Journal of the New Zealand Medical Association, 11-June-2010, Vol 123 No 1316
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Intensive care triage in Australia and New Zealand
Paul J Young, Richard Arnold
To compare the attitudes towards common intensive care triage scenarios in New Zealand and Australia and to evaluate Australasian intensive care triage practice.
A web-based survey of Australian and New Zealand intensive care doctors measuring demographics, details of recent triage decisions and attitudes towards various triage scenarios.
A total of 238 responses were obtained (32.6% response rate). The mean number of triage decisions was 6.3 per clinician per week in New Zealand (95%CI 4.6–8.0) and 8.5 per week in Australia (95% CI 6.6–10.4) (test for difference in means, p=0.08). The mean rate of refusal for the week prior to the survey was 30.8% (95%CI 19.5–42.1) among New Zealand respondents and 25.1% (95% CI 19.7–30.4) among Australian respondents (test for difference in proportions, p=0.35). Australian respondents were more likely than New Zealand respondents to agree that it was appropriate to admit a patient:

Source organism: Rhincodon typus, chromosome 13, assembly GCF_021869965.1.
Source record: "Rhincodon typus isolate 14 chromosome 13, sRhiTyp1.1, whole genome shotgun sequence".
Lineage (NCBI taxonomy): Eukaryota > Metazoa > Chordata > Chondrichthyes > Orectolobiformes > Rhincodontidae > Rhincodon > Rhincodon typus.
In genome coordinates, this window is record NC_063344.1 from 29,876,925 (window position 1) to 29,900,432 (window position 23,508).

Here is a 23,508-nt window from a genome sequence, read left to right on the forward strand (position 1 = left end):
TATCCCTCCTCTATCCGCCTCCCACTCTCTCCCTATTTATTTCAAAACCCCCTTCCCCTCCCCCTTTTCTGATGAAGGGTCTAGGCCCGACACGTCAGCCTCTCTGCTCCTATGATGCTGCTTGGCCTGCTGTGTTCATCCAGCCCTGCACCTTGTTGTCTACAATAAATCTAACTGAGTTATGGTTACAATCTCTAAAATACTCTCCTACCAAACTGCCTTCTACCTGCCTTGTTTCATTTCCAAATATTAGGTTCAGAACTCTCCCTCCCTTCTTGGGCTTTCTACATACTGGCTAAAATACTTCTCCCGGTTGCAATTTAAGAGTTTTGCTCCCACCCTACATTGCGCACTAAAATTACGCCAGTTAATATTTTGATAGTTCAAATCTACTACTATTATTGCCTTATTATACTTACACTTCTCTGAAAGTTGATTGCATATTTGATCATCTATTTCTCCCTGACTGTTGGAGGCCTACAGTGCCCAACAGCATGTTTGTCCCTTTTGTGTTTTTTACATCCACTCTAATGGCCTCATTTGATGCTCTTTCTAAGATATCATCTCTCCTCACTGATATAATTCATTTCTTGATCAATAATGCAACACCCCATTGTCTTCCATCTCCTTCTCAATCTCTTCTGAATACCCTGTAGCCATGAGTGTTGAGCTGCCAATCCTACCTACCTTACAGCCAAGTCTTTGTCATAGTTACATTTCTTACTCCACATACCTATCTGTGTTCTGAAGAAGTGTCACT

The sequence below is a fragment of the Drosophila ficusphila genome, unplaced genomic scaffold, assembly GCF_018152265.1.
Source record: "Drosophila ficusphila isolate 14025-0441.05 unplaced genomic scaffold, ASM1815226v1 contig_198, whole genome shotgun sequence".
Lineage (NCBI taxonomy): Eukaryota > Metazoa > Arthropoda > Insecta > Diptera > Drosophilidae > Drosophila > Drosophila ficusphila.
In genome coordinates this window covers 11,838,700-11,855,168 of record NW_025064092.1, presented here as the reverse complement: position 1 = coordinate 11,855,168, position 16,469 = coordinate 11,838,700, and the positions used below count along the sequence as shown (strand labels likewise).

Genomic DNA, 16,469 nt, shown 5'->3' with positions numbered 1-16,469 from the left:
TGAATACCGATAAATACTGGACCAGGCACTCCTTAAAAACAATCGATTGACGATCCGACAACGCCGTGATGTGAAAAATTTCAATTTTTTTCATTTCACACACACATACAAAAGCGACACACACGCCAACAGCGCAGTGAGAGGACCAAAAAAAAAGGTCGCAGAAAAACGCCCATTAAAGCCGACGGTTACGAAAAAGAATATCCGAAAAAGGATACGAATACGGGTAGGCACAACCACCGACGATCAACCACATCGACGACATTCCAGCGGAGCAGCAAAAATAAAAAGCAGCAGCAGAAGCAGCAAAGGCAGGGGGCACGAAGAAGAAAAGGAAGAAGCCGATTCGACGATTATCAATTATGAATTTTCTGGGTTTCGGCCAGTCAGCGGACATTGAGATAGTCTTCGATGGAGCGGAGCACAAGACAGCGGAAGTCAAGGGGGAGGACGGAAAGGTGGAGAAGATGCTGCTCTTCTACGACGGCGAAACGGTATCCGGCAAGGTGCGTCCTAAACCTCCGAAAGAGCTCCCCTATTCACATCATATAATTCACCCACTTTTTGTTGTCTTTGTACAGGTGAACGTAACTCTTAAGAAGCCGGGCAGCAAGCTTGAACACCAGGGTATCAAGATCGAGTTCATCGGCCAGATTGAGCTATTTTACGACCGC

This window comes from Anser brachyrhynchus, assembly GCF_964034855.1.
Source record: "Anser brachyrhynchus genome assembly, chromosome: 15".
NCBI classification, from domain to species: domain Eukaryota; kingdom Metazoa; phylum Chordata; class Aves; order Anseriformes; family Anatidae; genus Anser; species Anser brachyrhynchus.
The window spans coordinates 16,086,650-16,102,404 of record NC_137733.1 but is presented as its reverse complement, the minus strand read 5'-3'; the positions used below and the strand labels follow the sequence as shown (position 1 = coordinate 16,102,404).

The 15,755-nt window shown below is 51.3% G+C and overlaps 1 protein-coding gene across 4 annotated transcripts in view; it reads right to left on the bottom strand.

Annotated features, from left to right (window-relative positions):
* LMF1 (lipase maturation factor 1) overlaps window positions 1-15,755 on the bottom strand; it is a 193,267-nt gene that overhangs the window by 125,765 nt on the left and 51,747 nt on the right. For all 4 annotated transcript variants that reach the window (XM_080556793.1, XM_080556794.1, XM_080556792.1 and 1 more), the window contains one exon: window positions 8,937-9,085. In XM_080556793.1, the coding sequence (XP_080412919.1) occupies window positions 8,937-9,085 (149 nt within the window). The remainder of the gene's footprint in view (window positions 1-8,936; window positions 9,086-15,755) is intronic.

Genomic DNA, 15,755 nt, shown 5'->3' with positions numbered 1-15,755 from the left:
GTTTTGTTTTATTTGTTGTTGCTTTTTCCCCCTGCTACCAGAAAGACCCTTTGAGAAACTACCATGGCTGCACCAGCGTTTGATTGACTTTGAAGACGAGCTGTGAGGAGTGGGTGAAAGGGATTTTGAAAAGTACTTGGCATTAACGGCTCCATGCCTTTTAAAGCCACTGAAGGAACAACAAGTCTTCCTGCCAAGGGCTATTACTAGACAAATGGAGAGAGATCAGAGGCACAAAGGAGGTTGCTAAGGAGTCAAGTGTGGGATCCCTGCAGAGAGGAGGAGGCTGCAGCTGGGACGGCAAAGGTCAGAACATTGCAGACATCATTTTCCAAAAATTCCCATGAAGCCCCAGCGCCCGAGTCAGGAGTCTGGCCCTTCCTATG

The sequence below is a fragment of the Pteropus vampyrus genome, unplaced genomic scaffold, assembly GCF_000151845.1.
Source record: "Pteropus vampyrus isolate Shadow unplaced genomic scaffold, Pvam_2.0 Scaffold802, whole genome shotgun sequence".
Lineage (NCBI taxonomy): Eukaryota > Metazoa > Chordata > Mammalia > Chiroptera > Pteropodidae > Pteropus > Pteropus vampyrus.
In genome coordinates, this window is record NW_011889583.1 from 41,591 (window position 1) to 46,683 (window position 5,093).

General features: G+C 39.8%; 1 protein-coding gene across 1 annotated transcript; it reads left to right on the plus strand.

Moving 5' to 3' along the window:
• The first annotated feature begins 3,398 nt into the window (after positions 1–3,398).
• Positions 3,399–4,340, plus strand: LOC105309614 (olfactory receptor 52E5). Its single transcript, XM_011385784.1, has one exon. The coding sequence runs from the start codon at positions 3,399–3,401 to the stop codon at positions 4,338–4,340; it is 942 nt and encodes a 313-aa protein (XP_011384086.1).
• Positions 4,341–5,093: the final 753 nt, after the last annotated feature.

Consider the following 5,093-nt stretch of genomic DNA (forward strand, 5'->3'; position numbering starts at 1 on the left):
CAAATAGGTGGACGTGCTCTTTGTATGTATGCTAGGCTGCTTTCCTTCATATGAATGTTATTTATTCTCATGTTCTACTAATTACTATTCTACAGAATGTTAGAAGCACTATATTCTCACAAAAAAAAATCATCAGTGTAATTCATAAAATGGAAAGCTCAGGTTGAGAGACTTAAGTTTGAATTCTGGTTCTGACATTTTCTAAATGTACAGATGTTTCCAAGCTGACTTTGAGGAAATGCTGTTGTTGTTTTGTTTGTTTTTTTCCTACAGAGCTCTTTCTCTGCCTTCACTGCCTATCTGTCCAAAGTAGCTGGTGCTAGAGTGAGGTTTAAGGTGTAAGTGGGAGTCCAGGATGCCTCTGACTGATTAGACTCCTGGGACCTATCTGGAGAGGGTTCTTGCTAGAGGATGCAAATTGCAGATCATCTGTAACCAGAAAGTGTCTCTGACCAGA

- with a non-survivable brain injury who may progress to brain death (p=0.0001);
- with acute respiratory distress syndrome in the setting of relapsed acute myeloid leukaemia (p=0.0005);
- in a persistent vegetative state with pneumonia due to malposition of a feeding tube (p=0.03);
However, there were no differences found between Australian and New Zealand respondents on the appropriateness of admitting a patient:
- in a persistent vegetative state with pneumonia with a non-iatrogenic cause (p=0.58);
- with an infective exacerbation of chronic obstructive pulmonary disease with a background of functional impairment (p=0.060);
- of an advanced age who is unable to extubate due to drowsiness and hypoventilation following a laproscopic hernia repair (p=1.00);
- suffering from a massive stroke, intubated in a crowded emergency department, but now needing extubation and palliation (p=1.00).
New Zealand doctors have more selective views of what constitutes an appropriate admission to intensive care.
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